Boys, from toddlerhood onward, are more interested in cars, trucks, planes, guns and swords, building blocks, constructional toys, and mechanical toys--systems. They seem to love to put things together, to build toy towers or towns or vehicles. Boys also enjoy playing with toys that have clear functions--buttons to press, things that will light up, or devices that will cause another object to move.

The same sort of pattern is seen in the adult workplace. Some occupations are almost entirely male: metal-working, weapon-making, crafting musical instruments, or the construction industries, such as boat-building. The focus of these occupations is on constructing systems. Professions such as mathematics, physics, and engineering, which require high systemizing, are also largely male-chosen disciplines.

Some psychological tests also show the male advantage in systemizing. For example, in the Mental Rotation Test, you are shown two shapes, and asked if one is a rotation or a mirror image of the other. Males are quicker and more accurate on this test. Map-reading has been used as another test of systemizing. Men can learn a route in fewer trials, just from looking at a map, correctly recalling more details about direction and distance. If you ask boys to make a map of an area that they have only visited once, their maps have a more accurate layout of the features in the environment--for example, showing which landmark is southeast of another.

If you ask people to put together a three-dimensional mechanical apparatus in an assembly task, on average men score higher. Boys are also better at constructing block buildings from two-dimensional blueprints. These are constructional systems. The male preference for focusing on systems again is evident very early. The Cambridge study found that one-year-old boys show a stronger preference to watch a film of cars (mechanical systems) than a film of a person's face (with lots of emotional expression). Little girls showed the opposite preference. And one-day-old boys look far longer at a mechanical mobile.

Culture and socialization certainly play a role in determining if you develop a male brain (stronger interest in systems) or female brain (stronger interest in empathy). But these studies of infancy strongly suggest that biology also partly determines this.


Some of the most convincing evidence for biological causes for sex differences in the brain comes from studies of the effects of hormones. At one time, women were prescribed a synthetic female hormone (diethylstilbestrol) in an attempt to prevent repeated spontaneous miscarriages. Boys born to such women are more likely to show female-typical, empathizing behaviors, such as caring for dolls. And if a female rat is injected at birth with testosterone, she shows faster, more accurate maze learning, compared to a female rat who has not been given such an injection. So masculinizing the rat hormonally improves her spatial systemizing.

Some important lessons have been learned from studies of clinical conditions. Male babies born with IHH (idiopathic hypogonadotrophic hypogonadism) have very small testes (and therefore very low levels of testosterone), and they are worse at spatial aspects of systemizing than are normal males. Other male babies born with Androgen Insensitivity (AI) Syndrome (testosterone is an androgen) are also worse at systemizing. Compare these with female babies born with CAH (congenital adrenal hyperplasia), who have unusually high levels of androgens and who have enhanced spatial systemizing.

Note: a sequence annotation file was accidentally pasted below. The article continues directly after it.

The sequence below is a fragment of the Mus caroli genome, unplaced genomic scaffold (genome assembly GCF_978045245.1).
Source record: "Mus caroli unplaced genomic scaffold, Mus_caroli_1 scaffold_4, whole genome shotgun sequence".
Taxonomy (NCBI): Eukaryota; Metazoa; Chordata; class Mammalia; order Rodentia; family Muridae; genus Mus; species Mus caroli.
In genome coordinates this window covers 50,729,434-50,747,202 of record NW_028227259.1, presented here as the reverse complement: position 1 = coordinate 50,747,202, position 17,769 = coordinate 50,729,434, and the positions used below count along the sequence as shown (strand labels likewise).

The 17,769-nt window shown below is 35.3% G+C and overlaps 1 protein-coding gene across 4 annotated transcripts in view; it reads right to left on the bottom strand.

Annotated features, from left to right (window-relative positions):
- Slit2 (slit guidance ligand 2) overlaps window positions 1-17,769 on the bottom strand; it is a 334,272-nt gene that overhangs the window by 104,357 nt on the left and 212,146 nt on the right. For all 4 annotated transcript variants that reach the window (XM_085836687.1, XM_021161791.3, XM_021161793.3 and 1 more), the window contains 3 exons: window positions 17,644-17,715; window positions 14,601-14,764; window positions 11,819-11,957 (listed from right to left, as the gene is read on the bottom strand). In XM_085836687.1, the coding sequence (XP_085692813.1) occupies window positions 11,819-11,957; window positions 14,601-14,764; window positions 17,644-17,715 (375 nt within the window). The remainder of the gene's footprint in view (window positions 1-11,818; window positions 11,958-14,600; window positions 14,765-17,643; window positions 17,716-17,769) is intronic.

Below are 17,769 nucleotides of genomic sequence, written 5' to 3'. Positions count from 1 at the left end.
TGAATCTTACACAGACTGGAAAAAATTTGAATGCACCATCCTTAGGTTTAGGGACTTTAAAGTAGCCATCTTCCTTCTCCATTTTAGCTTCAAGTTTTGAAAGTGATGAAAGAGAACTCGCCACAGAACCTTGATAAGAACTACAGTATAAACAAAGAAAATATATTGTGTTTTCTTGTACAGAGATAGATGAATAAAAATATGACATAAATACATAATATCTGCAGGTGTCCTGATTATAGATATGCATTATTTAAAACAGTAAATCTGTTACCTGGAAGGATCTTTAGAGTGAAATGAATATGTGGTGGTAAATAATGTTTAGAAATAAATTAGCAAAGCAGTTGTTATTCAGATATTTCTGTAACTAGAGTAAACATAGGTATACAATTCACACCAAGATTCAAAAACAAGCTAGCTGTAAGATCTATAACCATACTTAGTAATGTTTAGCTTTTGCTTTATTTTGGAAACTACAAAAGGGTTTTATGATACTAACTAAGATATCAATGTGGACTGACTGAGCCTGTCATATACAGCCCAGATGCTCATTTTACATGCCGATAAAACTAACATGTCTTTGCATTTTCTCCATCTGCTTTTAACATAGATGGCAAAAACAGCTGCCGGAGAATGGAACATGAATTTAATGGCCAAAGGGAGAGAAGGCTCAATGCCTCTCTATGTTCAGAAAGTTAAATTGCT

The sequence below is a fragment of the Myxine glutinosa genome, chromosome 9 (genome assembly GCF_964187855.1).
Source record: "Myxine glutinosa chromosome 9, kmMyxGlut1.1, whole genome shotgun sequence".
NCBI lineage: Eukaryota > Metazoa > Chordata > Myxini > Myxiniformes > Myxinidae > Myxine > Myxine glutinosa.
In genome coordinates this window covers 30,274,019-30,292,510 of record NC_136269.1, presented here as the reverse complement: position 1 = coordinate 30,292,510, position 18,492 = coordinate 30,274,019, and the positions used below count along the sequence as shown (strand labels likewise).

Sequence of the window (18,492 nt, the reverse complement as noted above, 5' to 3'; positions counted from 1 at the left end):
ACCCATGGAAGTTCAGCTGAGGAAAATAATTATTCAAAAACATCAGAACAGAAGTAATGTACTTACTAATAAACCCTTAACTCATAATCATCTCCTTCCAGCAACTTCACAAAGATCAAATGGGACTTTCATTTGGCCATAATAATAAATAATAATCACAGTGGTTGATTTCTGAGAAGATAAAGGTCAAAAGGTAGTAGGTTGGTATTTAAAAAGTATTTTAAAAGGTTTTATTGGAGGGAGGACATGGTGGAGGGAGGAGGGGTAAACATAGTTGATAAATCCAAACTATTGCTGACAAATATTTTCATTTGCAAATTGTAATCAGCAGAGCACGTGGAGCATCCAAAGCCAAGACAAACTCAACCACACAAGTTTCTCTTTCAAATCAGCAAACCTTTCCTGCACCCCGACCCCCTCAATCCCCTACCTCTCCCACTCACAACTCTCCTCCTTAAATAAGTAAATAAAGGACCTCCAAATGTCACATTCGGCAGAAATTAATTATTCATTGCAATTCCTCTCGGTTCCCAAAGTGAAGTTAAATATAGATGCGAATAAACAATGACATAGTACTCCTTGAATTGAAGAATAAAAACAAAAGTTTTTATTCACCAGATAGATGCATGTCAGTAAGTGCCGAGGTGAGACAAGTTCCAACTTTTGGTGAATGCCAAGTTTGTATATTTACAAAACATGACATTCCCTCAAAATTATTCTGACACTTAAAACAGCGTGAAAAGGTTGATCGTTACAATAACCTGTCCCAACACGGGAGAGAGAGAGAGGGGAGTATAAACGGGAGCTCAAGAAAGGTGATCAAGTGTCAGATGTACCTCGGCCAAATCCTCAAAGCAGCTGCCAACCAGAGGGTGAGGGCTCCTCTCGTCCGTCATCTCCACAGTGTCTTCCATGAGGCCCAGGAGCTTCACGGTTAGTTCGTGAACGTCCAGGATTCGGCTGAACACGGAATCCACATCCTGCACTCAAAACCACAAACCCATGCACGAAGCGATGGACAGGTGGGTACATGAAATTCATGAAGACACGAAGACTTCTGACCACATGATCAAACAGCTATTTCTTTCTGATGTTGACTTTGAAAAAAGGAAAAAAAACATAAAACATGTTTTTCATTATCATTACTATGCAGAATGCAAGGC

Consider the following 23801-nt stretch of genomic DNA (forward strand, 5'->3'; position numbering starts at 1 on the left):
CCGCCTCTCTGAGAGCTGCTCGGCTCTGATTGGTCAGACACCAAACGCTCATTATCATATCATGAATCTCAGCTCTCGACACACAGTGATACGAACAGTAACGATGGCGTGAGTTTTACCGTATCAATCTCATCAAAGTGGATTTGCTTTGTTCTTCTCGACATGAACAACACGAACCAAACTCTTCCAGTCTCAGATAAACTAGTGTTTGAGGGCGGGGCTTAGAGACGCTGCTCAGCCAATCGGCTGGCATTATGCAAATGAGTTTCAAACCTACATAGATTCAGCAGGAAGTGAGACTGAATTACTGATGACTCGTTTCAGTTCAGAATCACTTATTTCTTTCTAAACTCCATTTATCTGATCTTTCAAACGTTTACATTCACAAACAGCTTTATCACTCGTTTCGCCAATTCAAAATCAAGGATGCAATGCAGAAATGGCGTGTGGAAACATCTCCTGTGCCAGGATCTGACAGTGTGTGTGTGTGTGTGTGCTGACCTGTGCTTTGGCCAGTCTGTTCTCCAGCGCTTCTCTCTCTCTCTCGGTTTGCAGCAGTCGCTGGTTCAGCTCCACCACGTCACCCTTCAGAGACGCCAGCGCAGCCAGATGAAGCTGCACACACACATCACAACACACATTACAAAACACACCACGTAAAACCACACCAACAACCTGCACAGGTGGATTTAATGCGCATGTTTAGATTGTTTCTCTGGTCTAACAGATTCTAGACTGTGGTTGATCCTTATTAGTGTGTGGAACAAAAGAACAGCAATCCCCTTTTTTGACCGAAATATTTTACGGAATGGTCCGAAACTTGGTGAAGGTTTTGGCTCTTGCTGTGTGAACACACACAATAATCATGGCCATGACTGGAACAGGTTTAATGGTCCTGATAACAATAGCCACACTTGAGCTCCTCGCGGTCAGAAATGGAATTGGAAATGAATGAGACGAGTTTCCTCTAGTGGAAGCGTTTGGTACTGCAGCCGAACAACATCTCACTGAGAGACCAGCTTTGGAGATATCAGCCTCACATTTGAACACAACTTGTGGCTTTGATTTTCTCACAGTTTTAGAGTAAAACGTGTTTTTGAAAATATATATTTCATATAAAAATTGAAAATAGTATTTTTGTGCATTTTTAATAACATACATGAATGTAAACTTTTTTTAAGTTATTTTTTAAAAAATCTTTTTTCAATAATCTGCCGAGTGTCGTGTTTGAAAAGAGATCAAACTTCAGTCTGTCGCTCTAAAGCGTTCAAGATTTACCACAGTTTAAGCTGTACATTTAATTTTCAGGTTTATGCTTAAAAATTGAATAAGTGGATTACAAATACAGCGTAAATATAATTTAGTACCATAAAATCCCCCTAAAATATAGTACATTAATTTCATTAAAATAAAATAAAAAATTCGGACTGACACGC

Leaving aside these clinical conditions, evidence exists for the effects of hormones on the mind in the typical child. Recall that the Cambridge study found that toddlers who had lower fetal testosterone had higher levels of eye contact. Eye contact may be related to sociability and empathizing. And a group of Canadian researchers found that the higher your prenatal testosterone, the better you do on the Mental Rotation (systemizing) Test.

The E-S theory does not stereotype. Rather, it may help us explain why individuals are typical or atypical for their sex. For every ten men, six have a male brain, two have a balanced brain, and two have a female brain. In contrast, for every ten women, four have a female brain, four have a balanced brain, and two have a male brain. This variation means you cannot tell what kind of brain a person has just from knowing their sex. The E-S theory also may help us understand the childhood neurological conditions of autism and Asperger Syndrome, which appear to be an extreme of the male brain. Such individuals may have severe impairments in empathizing, yet normal or even talented systemizing.

Earlier studies of psychological sex differences have focused on what is sometimes called "the holy trinity": spatial ability, mathematical ability, and verbal ability. The first two of these are areas where males perform at a higher level, while the last typically shows a female advantage. However, spatial and mathematical abilities involve systemizing and so may simply be further evidence for the E-S theory. Verbal ability may have nothing to do with empathy, in which case it will need to be regarded as an additional dimension along which the sexes differ psychologically. However, good empathizing and good verbal skills both facilitate communication, so verbal and empathy skills may not be truly independent.


This article was based on material by the author that first appeared in Gregory, R, ed. Oxford Companion to the Mind, 2nd ed. Oxford: Oxford University Press, 2004. The author was supported by the MRC UK during the period of this work.

Key references:

Baron-Cohen, S. The Essential Difference: Men, Women and the Extreme Male Brain. New York: Basic Books, 2003.

Kimura, D. Sex and Cognition. Cambridge, MA: MIT Press, 1997.

Simon Baron-Cohen is director of the Autism Research Centre, Developmental Psychiatry Section, at the University of Cambridge. He is also a professor of developmental psychopathology and a Fellow at Trinity College, University of Cambridge.
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Title Annotation:brain research
Author:Baron-Cohen, Simon
Publication:Phi Kappa Phi Forum
Geographic Code:1USA
Date:Jan 1, 2005